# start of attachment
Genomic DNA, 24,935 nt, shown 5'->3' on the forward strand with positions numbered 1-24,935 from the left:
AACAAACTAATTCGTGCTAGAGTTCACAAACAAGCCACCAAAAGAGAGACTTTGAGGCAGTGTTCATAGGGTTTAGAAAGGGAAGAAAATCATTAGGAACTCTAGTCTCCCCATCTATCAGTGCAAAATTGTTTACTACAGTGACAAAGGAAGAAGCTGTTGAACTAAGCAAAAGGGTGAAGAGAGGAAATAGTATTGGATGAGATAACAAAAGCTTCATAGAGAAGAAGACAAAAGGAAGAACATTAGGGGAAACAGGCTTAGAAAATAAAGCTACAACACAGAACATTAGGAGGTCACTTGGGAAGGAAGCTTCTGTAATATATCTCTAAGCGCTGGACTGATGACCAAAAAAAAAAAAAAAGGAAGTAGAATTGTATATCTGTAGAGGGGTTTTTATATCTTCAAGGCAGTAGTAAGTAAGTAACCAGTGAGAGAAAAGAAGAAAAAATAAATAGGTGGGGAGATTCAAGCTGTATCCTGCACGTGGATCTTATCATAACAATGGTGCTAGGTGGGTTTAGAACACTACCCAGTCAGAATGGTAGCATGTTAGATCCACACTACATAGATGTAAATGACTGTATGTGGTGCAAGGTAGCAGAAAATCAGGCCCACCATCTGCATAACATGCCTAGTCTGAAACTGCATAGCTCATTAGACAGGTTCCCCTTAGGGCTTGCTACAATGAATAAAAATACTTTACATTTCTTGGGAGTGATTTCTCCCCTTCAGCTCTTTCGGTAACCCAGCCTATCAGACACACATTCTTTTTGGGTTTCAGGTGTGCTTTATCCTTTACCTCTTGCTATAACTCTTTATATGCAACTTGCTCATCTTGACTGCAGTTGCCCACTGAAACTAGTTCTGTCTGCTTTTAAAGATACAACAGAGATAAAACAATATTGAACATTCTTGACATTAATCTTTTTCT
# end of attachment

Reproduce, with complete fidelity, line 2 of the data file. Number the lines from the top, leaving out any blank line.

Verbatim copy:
AACAAACTAATTCGTGCTAGAGTTCACAAACAAGCCACCAAAAGAGAGACTTTGAGGCAGTGTTCATAGGGTTTAGAAAGGGAAGAAAATCATTAGGAACTCTAGTCTCCCCATCTATCAGTGCAAAATTGTTTACTACAGTGACAAAGGAAGAAGCTGTTGAACTAAGCAAAAGGGTGAAGAGAGGAAATAGTATTGGATGAGATAACAAAAGCTTCATAGAGAAGAAGACAAAAGGAAGAACATTAGGGGAAACAGGCTTAGAAAATAAAGCTACAACACAGAACATTAGGAGGTCACTTGGGAAGGAAGCTTCTGTAATATATCTCTAAGCGCTGGACTGATGACCAAAAAAAAAAAAAAAGGAAGTAGAATTGTATATCTGTAGAGGGGTTTTTATATCTTCAAGGCAGTAGTAAGTAAGTAACCAGTGAGAGAAAAGAAGAAAAAATAAATAGGTGGGGAGATTCAAGCTGTATCCTGCACGTGGATCTTATCATAACAATGGTGCTAGGTGGGTTTAGAACACTACCCAGTCAGAATGGTAGCATGTTAGATCCACACTACATAGATGTAAATGACTGTATGTGGTGCAAGGTAGCAGAAAATCAGGCCCACCATCTGCATAACATGCCTAGTCTGAAACTGCATAGCTCATTAGACAGGTTCCCCTTAGGGCTTGCTACAATGAATAAAAATACTTTACATTTCTTGGGAGTGATTTCTCCCCTTCAGCTCTTTCGGTAACCCAGCCTATCAGACACACATTCTTTTTGGGTTTCAGGTGTGCTTTATCCTTTACCTCTTGCTATAACTCTTTATATGCAACTTGCTCATCTTGACTGCAGTTGCCCACTGAAACTAGTTCTGTCTGCTTTTAAAGATACAACAGAGATAAAACAATATTGAACATTCTTGACATTAATCTTTTTCT